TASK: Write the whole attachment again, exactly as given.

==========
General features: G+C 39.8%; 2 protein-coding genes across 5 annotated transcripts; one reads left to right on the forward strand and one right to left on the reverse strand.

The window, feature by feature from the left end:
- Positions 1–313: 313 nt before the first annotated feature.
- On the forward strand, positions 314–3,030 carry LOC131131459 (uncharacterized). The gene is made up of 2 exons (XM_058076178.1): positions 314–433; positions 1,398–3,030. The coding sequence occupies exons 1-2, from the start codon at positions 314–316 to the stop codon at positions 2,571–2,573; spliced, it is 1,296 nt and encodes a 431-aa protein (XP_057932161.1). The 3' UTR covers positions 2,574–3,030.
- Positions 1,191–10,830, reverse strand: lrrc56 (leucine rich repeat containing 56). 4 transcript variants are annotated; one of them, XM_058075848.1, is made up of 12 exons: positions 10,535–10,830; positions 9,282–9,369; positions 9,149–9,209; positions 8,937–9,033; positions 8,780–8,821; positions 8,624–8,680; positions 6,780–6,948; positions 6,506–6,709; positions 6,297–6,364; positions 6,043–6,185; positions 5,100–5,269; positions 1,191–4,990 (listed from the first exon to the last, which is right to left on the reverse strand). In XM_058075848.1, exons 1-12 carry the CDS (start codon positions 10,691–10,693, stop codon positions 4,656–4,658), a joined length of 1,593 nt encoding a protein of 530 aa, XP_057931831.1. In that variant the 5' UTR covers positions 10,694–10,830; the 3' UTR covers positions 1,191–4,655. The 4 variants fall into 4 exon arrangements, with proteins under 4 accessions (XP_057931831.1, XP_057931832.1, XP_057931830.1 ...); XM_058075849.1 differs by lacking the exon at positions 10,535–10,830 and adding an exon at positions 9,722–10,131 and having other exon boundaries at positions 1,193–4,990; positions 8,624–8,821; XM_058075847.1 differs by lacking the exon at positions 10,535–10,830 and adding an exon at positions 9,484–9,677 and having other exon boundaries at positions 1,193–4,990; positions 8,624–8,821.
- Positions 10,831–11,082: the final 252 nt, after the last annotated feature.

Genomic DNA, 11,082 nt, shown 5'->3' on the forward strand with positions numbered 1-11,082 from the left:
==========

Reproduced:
General features: G+C 39.8%; 2 protein-coding genes across 5 annotated transcripts; one reads left to right on the forward strand and one right to left on the reverse strand.

The window, feature by feature from the left end:
- Positions 1–313: 313 nt before the first annotated feature.
- On the forward strand, positions 314–3,030 carry LOC131131459 (uncharacterized). The gene is made up of 2 exons (XM_058076178.1): positions 314–433; positions 1,398–3,030. The coding sequence occupies exons 1-2, from the start codon at positions 314–316 to the stop codon at positions 2,571–2,573; spliced, it is 1,296 nt and encodes a 431-aa protein (XP_057932161.1). The 3' UTR covers positions 2,574–3,030.
- Positions 1,191–10,830, reverse strand: lrrc56 (leucine rich repeat containing 56). 4 transcript variants are annotated; one of them, XM_058075848.1, is made up of 12 exons: positions 10,535–10,830; positions 9,282–9,369; positions 9,149–9,209; positions 8,937–9,033; positions 8,780–8,821; positions 8,624–8,680; positions 6,780–6,948; positions 6,506–6,709; positions 6,297–6,364; positions 6,043–6,185; positions 5,100–5,269; positions 1,191–4,990 (listed from the first exon to the last, which is right to left on the reverse strand). In XM_058075848.1, exons 1-12 carry the CDS (start codon positions 10,691–10,693, stop codon positions 4,656–4,658), a joined length of 1,593 nt encoding a protein of 530 aa, XP_057931831.1. In that variant the 5' UTR covers positions 10,694–10,830; the 3' UTR covers positions 1,191–4,655. The 4 variants fall into 4 exon arrangements, with proteins under 4 accessions (XP_057931831.1, XP_057931832.1, XP_057931830.1 ...); XM_058075849.1 differs by lacking the exon at positions 10,535–10,830 and adding an exon at positions 9,722–10,131 and having other exon boundaries at positions 1,193–4,990; positions 8,624–8,821; XM_058075847.1 differs by lacking the exon at positions 10,535–10,830 and adding an exon at positions 9,484–9,677 and having other exon boundaries at positions 1,193–4,990; positions 8,624–8,821.
- Positions 10,831–11,082: the final 252 nt, after the last annotated feature.

Genomic DNA, 11,082 nt, shown 5'->3' on the forward strand with positions numbered 1-11,082 from the left: